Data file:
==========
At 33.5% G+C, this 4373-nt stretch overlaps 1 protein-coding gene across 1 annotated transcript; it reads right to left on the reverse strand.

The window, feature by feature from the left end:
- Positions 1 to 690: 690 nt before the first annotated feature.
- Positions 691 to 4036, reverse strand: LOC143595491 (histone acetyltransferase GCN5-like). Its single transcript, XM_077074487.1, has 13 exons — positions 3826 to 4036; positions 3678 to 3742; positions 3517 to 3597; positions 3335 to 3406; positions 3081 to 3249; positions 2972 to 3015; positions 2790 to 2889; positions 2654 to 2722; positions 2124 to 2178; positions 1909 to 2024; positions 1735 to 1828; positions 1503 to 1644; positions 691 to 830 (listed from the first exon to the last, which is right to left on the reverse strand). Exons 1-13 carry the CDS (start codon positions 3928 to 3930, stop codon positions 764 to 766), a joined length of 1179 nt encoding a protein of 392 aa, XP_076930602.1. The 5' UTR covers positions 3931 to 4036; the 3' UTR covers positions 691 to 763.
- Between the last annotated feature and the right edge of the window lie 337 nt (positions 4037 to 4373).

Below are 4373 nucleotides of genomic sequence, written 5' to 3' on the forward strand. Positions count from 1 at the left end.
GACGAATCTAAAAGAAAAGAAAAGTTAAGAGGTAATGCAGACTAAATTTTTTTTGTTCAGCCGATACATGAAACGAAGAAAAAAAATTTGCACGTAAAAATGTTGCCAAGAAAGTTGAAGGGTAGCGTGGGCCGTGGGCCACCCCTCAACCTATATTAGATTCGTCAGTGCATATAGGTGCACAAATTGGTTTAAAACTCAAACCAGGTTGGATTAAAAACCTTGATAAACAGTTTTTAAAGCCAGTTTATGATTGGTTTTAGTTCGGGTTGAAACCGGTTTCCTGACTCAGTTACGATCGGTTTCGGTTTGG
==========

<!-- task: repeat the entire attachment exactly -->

At 33.5% G+C, this 4373-nt stretch overlaps 1 protein-coding gene across 1 annotated transcript; it reads right to left on the reverse strand.

The window, feature by feature from the left end:
- Positions 1 to 690: 690 nt before the first annotated feature.
- Positions 691 to 4036, reverse strand: LOC143595491 (histone acetyltransferase GCN5-like). Its single transcript, XM_077074487.1, has 13 exons — positions 3826 to 4036; positions 3678 to 3742; positions 3517 to 3597; positions 3335 to 3406; positions 3081 to 3249; positions 2972 to 3015; positions 2790 to 2889; positions 2654 to 2722; positions 2124 to 2178; positions 1909 to 2024; positions 1735 to 1828; positions 1503 to 1644; positions 691 to 830 (listed from the first exon to the last, which is right to left on the reverse strand). Exons 1-13 carry the CDS (start codon positions 3928 to 3930, stop codon positions 764 to 766), a joined length of 1179 nt encoding a protein of 392 aa, XP_076930602.1. The 5' UTR covers positions 3931 to 4036; the 3' UTR covers positions 691 to 763.
- Between the last annotated feature and the right edge of the window lie 337 nt (positions 4037 to 4373).

Below are 4373 nucleotides of genomic sequence, written 5' to 3' on the forward strand. Positions count from 1 at the left end.
GACGAATCTAAAAGAAAAGAAAAGTTAAGAGGTAATGCAGACTAAATTTTTTTTGTTCAGCCGATACATGAAACGAAGAAAAAAAATTTGCACGTAAAAATGTTGCCAAGAAAGTTGAAGGGTAGCGTGGGCCGTGGGCCACCCCTCAACCTATATTAGATTCGTCAGTGCATATAGGTGCACAAATTGGTTTAAAACTCAAACCAGGTTGGATTAAAAACCTTGATAAACAGTTTTTAAAGCCAGTTTATGATTGGTTTTAGTTCGGGTTGAAACCGGTTTCCTGACTCAGTTACGATCGGTTTCGGTTTGG